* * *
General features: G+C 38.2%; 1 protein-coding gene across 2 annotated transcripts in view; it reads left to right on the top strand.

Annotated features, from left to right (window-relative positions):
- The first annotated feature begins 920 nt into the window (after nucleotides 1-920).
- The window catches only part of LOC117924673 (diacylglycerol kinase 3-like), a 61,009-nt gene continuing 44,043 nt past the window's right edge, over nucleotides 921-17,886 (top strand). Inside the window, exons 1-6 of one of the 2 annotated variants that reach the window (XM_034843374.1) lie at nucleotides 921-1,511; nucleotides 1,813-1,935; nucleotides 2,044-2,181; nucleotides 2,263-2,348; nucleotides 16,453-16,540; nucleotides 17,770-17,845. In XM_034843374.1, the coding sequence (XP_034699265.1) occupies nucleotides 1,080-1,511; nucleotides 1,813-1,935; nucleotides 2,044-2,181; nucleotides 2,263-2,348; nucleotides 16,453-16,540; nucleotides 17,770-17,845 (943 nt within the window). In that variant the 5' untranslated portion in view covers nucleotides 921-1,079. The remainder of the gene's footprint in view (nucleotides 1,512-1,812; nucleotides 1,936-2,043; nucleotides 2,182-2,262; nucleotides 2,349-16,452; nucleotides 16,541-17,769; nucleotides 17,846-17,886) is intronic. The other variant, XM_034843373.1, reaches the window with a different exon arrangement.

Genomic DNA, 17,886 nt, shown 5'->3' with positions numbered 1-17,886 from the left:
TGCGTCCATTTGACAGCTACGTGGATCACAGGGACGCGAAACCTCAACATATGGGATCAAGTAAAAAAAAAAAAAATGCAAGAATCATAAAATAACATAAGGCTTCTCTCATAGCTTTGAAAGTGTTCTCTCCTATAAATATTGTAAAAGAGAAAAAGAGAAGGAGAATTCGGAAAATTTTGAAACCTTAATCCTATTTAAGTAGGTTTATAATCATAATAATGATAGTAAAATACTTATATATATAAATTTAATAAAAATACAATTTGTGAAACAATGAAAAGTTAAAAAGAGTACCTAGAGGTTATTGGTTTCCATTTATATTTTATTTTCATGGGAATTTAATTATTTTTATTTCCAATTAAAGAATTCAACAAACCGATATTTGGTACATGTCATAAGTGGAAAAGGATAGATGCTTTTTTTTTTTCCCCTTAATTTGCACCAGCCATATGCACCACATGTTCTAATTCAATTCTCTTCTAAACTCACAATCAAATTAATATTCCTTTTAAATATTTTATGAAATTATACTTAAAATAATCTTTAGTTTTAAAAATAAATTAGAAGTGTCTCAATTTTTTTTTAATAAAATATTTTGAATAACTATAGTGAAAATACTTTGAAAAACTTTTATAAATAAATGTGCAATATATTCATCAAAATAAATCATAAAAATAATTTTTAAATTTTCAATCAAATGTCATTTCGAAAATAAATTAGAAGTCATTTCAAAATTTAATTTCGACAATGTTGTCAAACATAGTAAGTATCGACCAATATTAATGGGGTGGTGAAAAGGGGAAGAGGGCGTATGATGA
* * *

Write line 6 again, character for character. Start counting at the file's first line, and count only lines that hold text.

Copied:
TGCGTCCATTTGACAGCTACGTGGATCACAGGGACGCGAAACCTCAACATATGGGATCAAGTAAAAAAAAAAAAAATGCAAGAATCATAAAATAACATAAGGCTTCTCTCATAGCTTTGAAAGTGTTCTCTCCTATAAATATTGTAAAAGAGAAAAAGAGAAGGAGAATTCGGAAAATTTTGAAACCTTAATCCTATTTAAGTAGGTTTATAATCATAATAATGATAGTAAAATACTTATATATATAAATTTAATAAAAATACAATTTGTGAAACAATGAAAAGTTAAAAAGAGTACCTAGAGGTTATTGGTTTCCATTTATATTTTATTTTCATGGGAATTTAATTATTTTTATTTCCAATTAAAGAATTCAACAAACCGATATTTGGTACATGTCATAAGTGGAAAAGGATAGATGCTTTTTTTTTTTCCCCTTAATTTGCACCAGCCATATGCACCACATGTTCTAATTCAATTCTCTTCTAAACTCACAATCAAATTAATATTCCTTTTAAATATTTTATGAAATTATACTTAAAATAATCTTTAGTTTTAAAAATAAATTAGAAGTGTCTCAATTTTTTTTTAATAAAATATTTTGAATAACTATAGTGAAAATACTTTGAAAAACTTTTATAAATAAATGTGCAATATATTCATCAAAATAAATCATAAAAATAATTTTTAAATTTTCAATCAAATGTCATTTCGAAAATAAATTAGAAGTCATTTCAAAATTTAATTTCGACAATGTTGTCAAACATAGTAAGTATCGACCAATATTAATGGGGTGGTGAAAAGGGGAAGAGGGCGTATGATGA